Bouroullec brothers
Bourse de Commerce in Paris

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After the Gabriel chandelier at the Château de Versailles and the fountains at the Rond-Point des Champs Elysée, the internationally renowned French duo Ronan and Erwan Bouroullec have been commissioned by François Pinault to design the space for his new Foundation, located in the Bourse de Commerce in Paris.

The remnant of an impressive 18th century circular attic, Bourse du Commerce is topped by a spectacular metal and glass dome. For its modern transformation, François Pinault commissioned the Japanese architect Tadao Ando to design the interior space hosting the Pinault collection, and the Bouroullec brothers to create all of the Foundation’s interior and exterior furniture, as well as its restaurant Michel Bras.

The brothers thus designed lighting, seatings, mirrors, carpets, benches and outdoor furniture, with the overarching idea to form a discreet presence, defined by a sense of balance and excellence.

Elaborating on the motive behind their work, Ronan and Erwan have said: "One of the permanent questions in our work is the quality of the atmosphere. The visitor must feel important when he enters the Bourse. How do we welcome them? What can we do to make this atmosphere less artificial, more mineral?".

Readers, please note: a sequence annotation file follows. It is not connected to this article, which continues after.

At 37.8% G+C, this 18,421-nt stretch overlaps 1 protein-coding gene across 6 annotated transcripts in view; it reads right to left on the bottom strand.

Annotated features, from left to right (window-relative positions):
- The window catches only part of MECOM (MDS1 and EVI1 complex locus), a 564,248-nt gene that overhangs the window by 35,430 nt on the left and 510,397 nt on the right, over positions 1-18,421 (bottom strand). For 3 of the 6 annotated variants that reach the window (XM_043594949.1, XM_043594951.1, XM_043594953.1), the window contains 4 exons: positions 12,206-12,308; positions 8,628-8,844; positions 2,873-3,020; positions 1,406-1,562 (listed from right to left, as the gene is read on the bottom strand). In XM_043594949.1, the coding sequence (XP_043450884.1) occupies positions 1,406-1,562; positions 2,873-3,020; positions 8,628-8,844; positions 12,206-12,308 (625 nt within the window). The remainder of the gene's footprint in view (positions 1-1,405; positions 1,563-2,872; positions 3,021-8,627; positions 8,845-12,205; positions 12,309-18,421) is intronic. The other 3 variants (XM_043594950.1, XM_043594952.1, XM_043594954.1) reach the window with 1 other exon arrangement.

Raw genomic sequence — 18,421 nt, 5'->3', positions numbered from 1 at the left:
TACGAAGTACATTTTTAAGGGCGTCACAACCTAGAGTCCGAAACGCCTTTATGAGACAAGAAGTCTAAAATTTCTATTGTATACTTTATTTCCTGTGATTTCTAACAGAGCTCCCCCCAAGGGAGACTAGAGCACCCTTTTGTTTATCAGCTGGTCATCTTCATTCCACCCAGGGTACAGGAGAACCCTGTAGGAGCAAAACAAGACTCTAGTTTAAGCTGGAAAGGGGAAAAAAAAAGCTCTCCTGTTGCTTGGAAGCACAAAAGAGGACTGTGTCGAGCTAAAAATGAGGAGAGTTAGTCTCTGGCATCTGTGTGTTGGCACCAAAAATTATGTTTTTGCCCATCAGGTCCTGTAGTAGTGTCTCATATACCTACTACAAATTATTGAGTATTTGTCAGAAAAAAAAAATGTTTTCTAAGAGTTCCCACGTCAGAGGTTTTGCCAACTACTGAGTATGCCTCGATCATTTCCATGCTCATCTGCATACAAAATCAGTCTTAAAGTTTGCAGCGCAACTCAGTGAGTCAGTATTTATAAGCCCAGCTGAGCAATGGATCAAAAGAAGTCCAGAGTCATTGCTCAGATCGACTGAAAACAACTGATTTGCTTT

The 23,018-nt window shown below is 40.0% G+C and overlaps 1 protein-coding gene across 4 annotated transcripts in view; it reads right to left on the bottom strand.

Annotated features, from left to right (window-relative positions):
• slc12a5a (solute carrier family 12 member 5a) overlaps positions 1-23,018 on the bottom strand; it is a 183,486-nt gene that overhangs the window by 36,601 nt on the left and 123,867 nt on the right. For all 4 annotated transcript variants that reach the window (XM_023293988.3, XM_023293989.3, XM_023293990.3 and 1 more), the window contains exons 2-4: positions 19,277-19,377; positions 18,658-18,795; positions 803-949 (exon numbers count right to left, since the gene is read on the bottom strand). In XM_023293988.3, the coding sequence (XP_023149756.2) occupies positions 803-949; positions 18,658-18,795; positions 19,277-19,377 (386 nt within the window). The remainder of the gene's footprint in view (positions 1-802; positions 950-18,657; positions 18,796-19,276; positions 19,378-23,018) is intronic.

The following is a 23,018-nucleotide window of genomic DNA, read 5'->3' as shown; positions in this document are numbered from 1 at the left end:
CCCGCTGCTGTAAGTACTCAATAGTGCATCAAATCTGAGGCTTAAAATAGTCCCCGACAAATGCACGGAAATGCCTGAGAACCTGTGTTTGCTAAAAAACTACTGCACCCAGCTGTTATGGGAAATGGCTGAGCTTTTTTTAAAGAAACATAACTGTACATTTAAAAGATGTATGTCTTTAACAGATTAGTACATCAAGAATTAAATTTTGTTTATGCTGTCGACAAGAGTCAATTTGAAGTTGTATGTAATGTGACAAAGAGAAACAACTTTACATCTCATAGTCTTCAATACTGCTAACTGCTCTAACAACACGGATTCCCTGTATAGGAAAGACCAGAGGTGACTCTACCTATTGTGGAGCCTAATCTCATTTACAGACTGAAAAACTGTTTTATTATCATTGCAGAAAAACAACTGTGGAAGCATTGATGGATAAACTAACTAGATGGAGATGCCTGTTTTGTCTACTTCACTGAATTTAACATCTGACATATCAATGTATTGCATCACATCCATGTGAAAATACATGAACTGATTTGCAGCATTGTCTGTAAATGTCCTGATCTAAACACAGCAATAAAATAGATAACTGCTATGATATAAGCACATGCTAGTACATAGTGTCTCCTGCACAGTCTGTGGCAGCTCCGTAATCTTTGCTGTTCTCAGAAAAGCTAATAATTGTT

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“The flag, with its gradient reflecting the sun and sky, brings a charge of light to an environment”
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Outside, the brothers have imagined a huge flag rising into the air, like a mobile, to transform the street into a "square" for passers-by and better signal the presence of the building. This flag, with its particular material that looks like fluid silver, gives the impression of a metal in fusion, between water and metal. Its pole rests on an imposing base inspired by a rock.
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Inside the Bourse, the lighting fixtures were specially designed for the location. Composed of a multitude of Murano glass cylinders, both precise and vibrant, the lights’ monumental dimensions highlight the majesty of the entrance hall and the height of the stairwells.
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"I have always been interested in the back of the fabric, which I find generally more beautiful than the front"
 
The rugs and benches are inspired by the reverse of their fabric, whose vibrant aesthetic fascinates the brothers: "I have always been interested in the back of the fabric, which I find generally more beautiful than the front”. The carpets were indeed made with an iconic jacquard machine: the Wilton, used for a century, an ancestral technique revisited by the Bouroullecs. They feature sumptuous declinations of black and white, interspersed with deep brick red.
 
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Bouroullec brothers Bourse de Commerce in Paris